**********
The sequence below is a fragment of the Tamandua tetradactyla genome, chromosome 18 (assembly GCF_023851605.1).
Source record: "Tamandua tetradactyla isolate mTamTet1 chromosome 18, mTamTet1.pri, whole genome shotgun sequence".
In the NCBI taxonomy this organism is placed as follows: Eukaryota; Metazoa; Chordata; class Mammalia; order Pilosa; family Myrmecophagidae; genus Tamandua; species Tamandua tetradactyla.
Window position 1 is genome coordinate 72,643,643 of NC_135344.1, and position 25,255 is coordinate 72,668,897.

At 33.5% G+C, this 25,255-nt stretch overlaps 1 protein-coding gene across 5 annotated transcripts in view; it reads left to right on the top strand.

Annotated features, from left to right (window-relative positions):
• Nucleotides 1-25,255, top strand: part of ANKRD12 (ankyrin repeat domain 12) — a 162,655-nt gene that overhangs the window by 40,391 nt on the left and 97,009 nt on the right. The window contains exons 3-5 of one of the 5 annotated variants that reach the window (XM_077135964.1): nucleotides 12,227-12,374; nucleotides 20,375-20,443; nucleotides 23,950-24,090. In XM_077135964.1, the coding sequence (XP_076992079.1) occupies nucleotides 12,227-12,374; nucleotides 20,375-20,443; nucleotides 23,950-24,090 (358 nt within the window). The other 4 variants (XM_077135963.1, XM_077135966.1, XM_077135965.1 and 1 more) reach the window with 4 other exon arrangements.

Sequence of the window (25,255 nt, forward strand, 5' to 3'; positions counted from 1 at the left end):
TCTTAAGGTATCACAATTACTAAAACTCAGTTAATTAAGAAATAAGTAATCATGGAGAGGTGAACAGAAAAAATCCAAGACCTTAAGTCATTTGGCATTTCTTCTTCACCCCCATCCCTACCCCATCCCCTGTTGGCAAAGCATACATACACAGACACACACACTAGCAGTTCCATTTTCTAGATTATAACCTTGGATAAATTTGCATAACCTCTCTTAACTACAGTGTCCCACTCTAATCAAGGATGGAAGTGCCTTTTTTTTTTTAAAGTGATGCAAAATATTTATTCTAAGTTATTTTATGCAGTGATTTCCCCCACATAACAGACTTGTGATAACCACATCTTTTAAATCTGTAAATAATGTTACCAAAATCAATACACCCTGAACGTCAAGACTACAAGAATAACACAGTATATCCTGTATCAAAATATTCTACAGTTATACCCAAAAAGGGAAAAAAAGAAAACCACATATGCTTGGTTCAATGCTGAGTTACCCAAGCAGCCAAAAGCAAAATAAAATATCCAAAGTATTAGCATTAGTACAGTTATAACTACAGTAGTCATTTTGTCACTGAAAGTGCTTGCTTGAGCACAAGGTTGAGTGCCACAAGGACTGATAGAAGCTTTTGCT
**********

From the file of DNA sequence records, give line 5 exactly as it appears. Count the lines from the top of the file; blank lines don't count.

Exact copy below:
At 33.5% G+C, this 25,255-nt stretch overlaps 1 protein-coding gene across 5 annotated transcripts in view; it reads left to right on the top strand.